Google Analytics is the go to option when it comes to your website analytics. It has enterprise level capabilities and allows you to slice and dice your data in just about any way you need. Best of all, it’s FREE*
If you need a report, the chances are that they already have one that is predefined within the tool itself. If you need something a little different, it provides you with a dashboard that you can drop in a range of reporting data to tell the story you need, it will even let you segment the data on a range of different options. Should you require something even more robust, like comparing your Google Analytics data with sales data from another system, then you can use something like Data Studio to bring multiple datasources together.
The thing with Google Analytics though is that it has some limitations. The way in which it collects data is by understanding which page you are currently on, and how you arrived on that page (the referrer).
For example, if you came from Facebook to Page A on your site then Google Analytics would determine that you were referred from a Social Network (Facebook) and landed on Page A. This would be the start of your session, and Page A would be called you landing page.
Let’s take this site for example. We’ll pretend that someone arrives on this site and lands in our Resource section on the Lazy Sizes page. This page is awarded the landing page for that user for this session. After the user reads the content there are a few paths they might take
- Click on Download Resource
- Click on View on Git Hub
- Click on Resources in the breadcrumb trail to view more resources
- Click on Resources in the main navigation to view more resources.
If the user does Option 3 then
- The Resources page will load
- A hit will be counted against the resources page
- The Lazy Sizes page becomes the referrer for the Resources page for this session
- We avoid a bounce on the Lazy Sizes page (because we’ve continued our journey in the site)
- The page view count for this user becomes 2
If the user decides Option 4 then all of those things will also happen. There is no difference in Google Analytics between clicking on different links on the page if the origin and destination are the same.
If the user does Option 1 or Option 2 then
- The user will navigate to an external site
- The external site, if running Google Analytics will get responsivedesign.is as the referrer, however nothing of this will be tracked in our own Google Analytics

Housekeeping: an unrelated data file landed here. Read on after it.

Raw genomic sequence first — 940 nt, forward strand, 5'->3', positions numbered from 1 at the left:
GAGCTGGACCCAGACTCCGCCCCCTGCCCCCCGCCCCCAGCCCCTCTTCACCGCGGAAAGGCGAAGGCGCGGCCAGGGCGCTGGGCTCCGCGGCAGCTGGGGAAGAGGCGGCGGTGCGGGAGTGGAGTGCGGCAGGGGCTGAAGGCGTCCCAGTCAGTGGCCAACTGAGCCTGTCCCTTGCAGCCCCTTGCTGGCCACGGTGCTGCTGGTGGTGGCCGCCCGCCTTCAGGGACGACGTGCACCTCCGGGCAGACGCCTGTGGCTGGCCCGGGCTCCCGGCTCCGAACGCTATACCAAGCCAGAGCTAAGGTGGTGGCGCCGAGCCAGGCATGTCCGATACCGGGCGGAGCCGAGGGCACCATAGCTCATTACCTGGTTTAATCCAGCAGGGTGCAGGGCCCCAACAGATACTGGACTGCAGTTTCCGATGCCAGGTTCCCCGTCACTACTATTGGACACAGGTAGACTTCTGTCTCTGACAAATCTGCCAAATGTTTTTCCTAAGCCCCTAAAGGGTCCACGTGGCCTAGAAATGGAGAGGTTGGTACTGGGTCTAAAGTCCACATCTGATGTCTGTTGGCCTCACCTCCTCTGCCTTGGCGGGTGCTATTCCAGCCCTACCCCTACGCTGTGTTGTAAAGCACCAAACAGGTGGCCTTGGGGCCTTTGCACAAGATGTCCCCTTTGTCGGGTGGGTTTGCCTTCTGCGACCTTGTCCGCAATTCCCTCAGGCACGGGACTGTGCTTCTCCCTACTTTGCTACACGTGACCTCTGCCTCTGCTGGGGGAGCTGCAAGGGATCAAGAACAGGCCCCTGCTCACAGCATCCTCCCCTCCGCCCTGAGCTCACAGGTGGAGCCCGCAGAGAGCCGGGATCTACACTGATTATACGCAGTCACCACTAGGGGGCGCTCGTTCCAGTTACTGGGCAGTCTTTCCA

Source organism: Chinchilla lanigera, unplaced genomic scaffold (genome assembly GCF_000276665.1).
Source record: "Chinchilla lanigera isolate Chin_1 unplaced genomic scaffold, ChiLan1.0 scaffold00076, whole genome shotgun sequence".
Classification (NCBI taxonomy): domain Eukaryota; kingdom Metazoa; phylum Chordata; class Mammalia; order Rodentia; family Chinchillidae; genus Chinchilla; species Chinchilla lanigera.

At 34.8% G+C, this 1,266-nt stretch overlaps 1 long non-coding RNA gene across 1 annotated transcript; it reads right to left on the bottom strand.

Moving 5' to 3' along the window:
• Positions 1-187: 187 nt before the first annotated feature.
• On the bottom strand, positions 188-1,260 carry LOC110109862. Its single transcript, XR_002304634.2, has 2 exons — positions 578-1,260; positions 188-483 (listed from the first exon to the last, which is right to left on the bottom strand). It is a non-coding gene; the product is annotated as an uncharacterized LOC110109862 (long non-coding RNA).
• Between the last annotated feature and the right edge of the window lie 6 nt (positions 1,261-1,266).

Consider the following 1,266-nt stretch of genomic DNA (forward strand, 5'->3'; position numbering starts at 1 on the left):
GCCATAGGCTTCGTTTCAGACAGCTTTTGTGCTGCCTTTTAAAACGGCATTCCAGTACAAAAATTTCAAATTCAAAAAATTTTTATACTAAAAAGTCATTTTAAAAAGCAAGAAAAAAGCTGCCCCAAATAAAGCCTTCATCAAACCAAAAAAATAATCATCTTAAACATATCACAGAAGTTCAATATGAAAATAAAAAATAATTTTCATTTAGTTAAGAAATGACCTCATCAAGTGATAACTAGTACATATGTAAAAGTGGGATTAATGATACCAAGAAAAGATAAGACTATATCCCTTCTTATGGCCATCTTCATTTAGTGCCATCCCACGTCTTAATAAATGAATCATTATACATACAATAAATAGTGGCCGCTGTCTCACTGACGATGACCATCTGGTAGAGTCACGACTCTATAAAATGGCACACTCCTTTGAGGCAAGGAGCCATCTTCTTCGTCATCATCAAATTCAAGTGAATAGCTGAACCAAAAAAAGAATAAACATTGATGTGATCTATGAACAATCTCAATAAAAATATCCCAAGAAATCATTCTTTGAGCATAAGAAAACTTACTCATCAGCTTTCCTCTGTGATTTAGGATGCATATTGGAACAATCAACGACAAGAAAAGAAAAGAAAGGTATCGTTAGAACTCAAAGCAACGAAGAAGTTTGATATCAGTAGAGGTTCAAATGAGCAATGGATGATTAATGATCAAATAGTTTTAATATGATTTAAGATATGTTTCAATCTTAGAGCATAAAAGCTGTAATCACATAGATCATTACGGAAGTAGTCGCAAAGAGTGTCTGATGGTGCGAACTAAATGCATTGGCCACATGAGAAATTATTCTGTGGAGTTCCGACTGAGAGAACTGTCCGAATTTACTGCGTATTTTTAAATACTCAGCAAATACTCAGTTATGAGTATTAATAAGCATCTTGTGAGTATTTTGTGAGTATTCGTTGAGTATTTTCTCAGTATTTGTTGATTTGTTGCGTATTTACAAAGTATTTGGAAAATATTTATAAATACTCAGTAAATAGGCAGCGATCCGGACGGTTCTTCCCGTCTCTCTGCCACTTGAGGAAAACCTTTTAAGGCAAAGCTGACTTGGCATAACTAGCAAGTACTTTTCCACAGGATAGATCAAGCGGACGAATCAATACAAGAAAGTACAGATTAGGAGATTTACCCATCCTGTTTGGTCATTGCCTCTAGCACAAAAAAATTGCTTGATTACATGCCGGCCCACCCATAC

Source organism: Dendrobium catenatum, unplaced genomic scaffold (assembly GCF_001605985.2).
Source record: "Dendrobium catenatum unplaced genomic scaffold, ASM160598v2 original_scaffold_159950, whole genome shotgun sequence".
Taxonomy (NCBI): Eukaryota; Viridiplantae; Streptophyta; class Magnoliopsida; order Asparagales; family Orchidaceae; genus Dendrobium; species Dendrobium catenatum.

- The users visit will be counted as a Bounce (only viewing one page on the site)
This is troubling for me as a site owner because I can not be sure if the user left the page because they didn’t find what they needed, or if they found what they needed and continued to download and use the resource suggested.
This is where Event Tracking comes into play.
Google allows you to apply Click Events that take the place of page impressions to build a picture of how users user your site.
I find these work best when you’re pushing users to other sites like the resource section, or if you’re getting them to download a PDF (you can set Events to count a PDF download as a page view).
Here is the event that I have set on the resource tags
<a onclick="ga('send', 'event', 'Resource', 'Github', 'Lazy Sizes');" href="https://github.com/aFarkas/lazysizes/">View on Github</a>
<a onclick="ga('send', 'event', 'Resource', 'Download', 'Lazy Sizes');" href="https://github.com/aFarkas/lazysizes/">View on Github</a>
In laymen turns, when the user clicks the link it calls a GA function that sends and event called Resources, sets it as a Download/Github and Labels it as Lazy Sizes.
These are dynamically set in the template, which means I can either look at all the Resources to see the most popular, or I can see the most popular Download or Github click, or I can specifically see what has been happening with the Lazy Sizes buttons.
Debugging the Events
These are great to set up, but in the process of doing so I found that I was somethings sending the wrong data, I hadn’t encoded things properly, or the call was broken because I missed a semicolon or a closing quote.
By running Chrome (this is the only time I move from Firefox back to Chrome these days) and installing the https://chrome.google.com/webstore/detail/google-analytics-debugger/jnkmfdileelhofjcijamephohjechhna/related?hl=en plugin you are able to open your console window and see which events are being sent to Google Analytics as you traverse your site.
These aren’t limited to just events, it shows all the data you’re sending to Google each time you move through the site and click around.
It’s not just for Google Analytics either, this will track just about any beacon that you’re sending to google including GTM, GA, DoubleClick tags.
In my day job the company I work for does a lot of media buying and tracking so it is vital we see how users move through the site to adjust the media spend, this tool allows us to make sure the tracking is working so we can make better business decisions for our clients.
Analytics are an important tool in understanding how your users find and use your site and can provide insight into the areas that you need to improve.
Google Analytics is not the only tool though, and using it you are offering all of your own and customer data up to Google for free to do with as they wish.
If privacy is a concern to you, and it should be, look at using something like Fathom Analytics which has a subset of the capabilities that Google
*Nothing is ever free. By using Google Analytics you’re freely handing over all of your web site visitor traffic to them so that they can be a more effective advertiser and sell that data on to make money… none of which you will ever see.